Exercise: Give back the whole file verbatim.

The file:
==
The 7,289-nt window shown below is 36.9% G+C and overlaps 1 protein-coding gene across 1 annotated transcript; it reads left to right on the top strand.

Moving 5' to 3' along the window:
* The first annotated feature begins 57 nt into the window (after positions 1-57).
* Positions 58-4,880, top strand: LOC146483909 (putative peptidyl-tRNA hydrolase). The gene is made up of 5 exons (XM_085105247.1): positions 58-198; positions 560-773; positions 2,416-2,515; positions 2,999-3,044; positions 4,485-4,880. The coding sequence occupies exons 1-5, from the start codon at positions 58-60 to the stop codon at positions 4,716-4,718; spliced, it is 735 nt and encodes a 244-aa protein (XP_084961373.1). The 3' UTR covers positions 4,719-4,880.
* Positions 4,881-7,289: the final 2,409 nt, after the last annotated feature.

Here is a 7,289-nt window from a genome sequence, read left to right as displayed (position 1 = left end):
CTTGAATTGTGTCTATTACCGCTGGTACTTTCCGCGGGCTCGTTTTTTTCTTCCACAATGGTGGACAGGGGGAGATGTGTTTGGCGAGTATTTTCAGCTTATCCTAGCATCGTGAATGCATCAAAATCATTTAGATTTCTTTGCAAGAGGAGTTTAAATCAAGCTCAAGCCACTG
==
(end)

The 7,289-nt window shown below is 36.9% G+C and overlaps 1 protein-coding gene across 1 annotated transcript; it reads left to right on the top strand.

Moving 5' to 3' along the window:
* The first annotated feature begins 57 nt into the window (after positions 1-57).
* Positions 58-4,880, top strand: LOC146483909 (putative peptidyl-tRNA hydrolase). The gene is made up of 5 exons (XM_085105247.1): positions 58-198; positions 560-773; positions 2,416-2,515; positions 2,999-3,044; positions 4,485-4,880. The coding sequence occupies exons 1-5, from the start codon at positions 58-60 to the stop codon at positions 4,716-4,718; spliced, it is 735 nt and encodes a 244-aa protein (XP_084961373.1). The 3' UTR covers positions 4,719-4,880.
* Positions 4,881-7,289: the final 2,409 nt, after the last annotated feature.

Here is a 7,289-nt window from a genome sequence, read left to right as displayed (position 1 = left end):
CTTGAATTGTGTCTATTACCGCTGGTACTTTCCGCGGGCTCGTTTTTTTCTTCCACAATGGTGGACAGGGGGAGATGTGTTTGGCGAGTATTTTCAGCTTATCCTAGCATCGTGAATGCATCAAAATCATTTAGATTTCTTTGCAAGAGGAGTTTAAATCAAGCTCAAGCCACTG